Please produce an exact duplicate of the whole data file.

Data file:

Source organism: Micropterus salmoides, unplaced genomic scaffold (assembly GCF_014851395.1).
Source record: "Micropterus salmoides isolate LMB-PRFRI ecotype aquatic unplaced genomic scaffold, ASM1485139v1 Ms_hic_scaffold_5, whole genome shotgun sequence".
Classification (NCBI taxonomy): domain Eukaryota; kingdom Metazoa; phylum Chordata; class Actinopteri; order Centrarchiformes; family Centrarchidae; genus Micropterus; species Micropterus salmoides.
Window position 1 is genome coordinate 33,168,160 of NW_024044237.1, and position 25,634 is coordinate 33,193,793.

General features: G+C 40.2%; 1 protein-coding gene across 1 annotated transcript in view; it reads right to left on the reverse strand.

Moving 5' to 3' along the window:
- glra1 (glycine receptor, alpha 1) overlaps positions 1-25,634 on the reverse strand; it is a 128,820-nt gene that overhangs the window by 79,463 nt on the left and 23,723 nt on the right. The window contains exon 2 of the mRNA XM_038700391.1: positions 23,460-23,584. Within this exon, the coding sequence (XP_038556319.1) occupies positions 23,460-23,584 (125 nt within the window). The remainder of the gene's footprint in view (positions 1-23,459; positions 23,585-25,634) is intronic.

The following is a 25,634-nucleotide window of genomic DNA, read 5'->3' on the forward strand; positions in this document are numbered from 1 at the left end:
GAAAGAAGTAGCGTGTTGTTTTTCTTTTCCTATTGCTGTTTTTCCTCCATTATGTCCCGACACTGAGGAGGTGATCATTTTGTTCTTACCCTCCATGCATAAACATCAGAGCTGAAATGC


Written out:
Source organism: Micropterus salmoides, unplaced genomic scaffold (assembly GCF_014851395.1).
Source record: "Micropterus salmoides isolate LMB-PRFRI ecotype aquatic unplaced genomic scaffold, ASM1485139v1 Ms_hic_scaffold_5, whole genome shotgun sequence".
Classification (NCBI taxonomy): domain Eukaryota; kingdom Metazoa; phylum Chordata; class Actinopteri; order Centrarchiformes; family Centrarchidae; genus Micropterus; species Micropterus salmoides.
Window position 1 is genome coordinate 33,168,160 of NW_024044237.1, and position 25,634 is coordinate 33,193,793.

General features: G+C 40.2%; 1 protein-coding gene across 1 annotated transcript in view; it reads right to left on the reverse strand.

Moving 5' to 3' along the window:
- glra1 (glycine receptor, alpha 1) overlaps positions 1-25,634 on the reverse strand; it is a 128,820-nt gene that overhangs the window by 79,463 nt on the left and 23,723 nt on the right. The window contains exon 2 of the mRNA XM_038700391.1: positions 23,460-23,584. Within this exon, the coding sequence (XP_038556319.1) occupies positions 23,460-23,584 (125 nt within the window). The remainder of the gene's footprint in view (positions 1-23,459; positions 23,585-25,634) is intronic.

The following is a 25,634-nucleotide window of genomic DNA, read 5'->3' on the forward strand; positions in this document are numbered from 1 at the left end:
GAAAGAAGTAGCGTGTTGTTTTTCTTTTCCTATTGCTGTTTTTCCTCCATTATGTCCCGACACTGAGGAGGTGATCATTTTGTTCTTACCCTCCATGCATAAACATCAGAGCTGAAATGC